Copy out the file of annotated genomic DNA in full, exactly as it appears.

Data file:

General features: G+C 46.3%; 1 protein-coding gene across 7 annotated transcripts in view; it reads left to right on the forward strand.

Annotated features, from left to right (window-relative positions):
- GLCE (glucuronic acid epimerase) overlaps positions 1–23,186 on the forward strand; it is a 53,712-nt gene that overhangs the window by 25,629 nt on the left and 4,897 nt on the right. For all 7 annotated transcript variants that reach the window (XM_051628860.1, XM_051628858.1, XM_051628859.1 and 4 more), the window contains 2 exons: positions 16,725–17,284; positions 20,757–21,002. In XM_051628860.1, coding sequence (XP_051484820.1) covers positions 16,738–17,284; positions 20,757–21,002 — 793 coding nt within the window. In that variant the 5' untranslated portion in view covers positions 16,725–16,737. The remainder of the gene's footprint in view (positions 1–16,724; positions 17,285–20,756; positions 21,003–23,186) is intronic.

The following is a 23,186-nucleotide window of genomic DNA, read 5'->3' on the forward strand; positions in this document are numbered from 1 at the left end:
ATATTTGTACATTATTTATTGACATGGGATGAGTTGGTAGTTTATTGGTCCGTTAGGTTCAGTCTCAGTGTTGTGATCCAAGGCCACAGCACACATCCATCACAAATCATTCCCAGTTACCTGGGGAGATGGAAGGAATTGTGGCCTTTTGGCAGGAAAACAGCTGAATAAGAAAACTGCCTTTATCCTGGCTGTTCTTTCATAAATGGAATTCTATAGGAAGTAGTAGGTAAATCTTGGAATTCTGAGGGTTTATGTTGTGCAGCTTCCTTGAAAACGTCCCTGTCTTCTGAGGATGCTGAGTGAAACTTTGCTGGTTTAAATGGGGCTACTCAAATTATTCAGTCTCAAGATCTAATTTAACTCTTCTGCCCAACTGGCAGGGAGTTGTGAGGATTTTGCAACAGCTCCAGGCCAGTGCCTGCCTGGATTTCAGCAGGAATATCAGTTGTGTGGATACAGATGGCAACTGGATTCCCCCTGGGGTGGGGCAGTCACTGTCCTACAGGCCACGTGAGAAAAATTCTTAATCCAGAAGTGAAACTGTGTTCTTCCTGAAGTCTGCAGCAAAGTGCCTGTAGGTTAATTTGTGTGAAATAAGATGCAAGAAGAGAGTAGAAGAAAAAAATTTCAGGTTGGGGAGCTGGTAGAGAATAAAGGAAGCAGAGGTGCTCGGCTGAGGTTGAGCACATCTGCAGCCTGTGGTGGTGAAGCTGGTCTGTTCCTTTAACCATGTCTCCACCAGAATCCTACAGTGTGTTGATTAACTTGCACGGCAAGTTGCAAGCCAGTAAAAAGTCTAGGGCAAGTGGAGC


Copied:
General features: G+C 46.3%; 1 protein-coding gene across 7 annotated transcripts in view; it reads left to right on the forward strand.

Annotated features, from left to right (window-relative positions):
- GLCE (glucuronic acid epimerase) overlaps positions 1–23,186 on the forward strand; it is a 53,712-nt gene that overhangs the window by 25,629 nt on the left and 4,897 nt on the right. For all 7 annotated transcript variants that reach the window (XM_051628860.1, XM_051628858.1, XM_051628859.1 and 4 more), the window contains 2 exons: positions 16,725–17,284; positions 20,757–21,002. In XM_051628860.1, coding sequence (XP_051484820.1) covers positions 16,738–17,284; positions 20,757–21,002 — 793 coding nt within the window. In that variant the 5' untranslated portion in view covers positions 16,725–16,737. The remainder of the gene's footprint in view (positions 1–16,724; positions 17,285–20,756; positions 21,003–23,186) is intronic.

The following is a 23,186-nucleotide window of genomic DNA, read 5'->3' on the forward strand; positions in this document are numbered from 1 at the left end:
ATATTTGTACATTATTTATTGACATGGGATGAGTTGGTAGTTTATTGGTCCGTTAGGTTCAGTCTCAGTGTTGTGATCCAAGGCCACAGCACACATCCATCACAAATCATTCCCAGTTACCTGGGGAGATGGAAGGAATTGTGGCCTTTTGGCAGGAAAACAGCTGAATAAGAAAACTGCCTTTATCCTGGCTGTTCTTTCATAAATGGAATTCTATAGGAAGTAGTAGGTAAATCTTGGAATTCTGAGGGTTTATGTTGTGCAGCTTCCTTGAAAACGTCCCTGTCTTCTGAGGATGCTGAGTGAAACTTTGCTGGTTTAAATGGGGCTACTCAAATTATTCAGTCTCAAGATCTAATTTAACTCTTCTGCCCAACTGGCAGGGAGTTGTGAGGATTTTGCAACAGCTCCAGGCCAGTGCCTGCCTGGATTTCAGCAGGAATATCAGTTGTGTGGATACAGATGGCAACTGGATTCCCCCTGGGGTGGGGCAGTCACTGTCCTACAGGCCACGTGAGAAAAATTCTTAATCCAGAAGTGAAACTGTGTTCTTCCTGAAGTCTGCAGCAAAGTGCCTGTAGGTTAATTTGTGTGAAATAAGATGCAAGAAGAGAGTAGAAGAAAAAAATTTCAGGTTGGGGAGCTGGTAGAGAATAAAGGAAGCAGAGGTGCTCGGCTGAGGTTGAGCACATCTGCAGCCTGTGGTGGTGAAGCTGGTCTGTTCCTTTAACCATGTCTCCACCAGAATCCTACAGTGTGTTGATTAACTTGCACGGCAAGTTGCAAGCCAGTAAAAAGTCTAGGGCAAGTGGAGC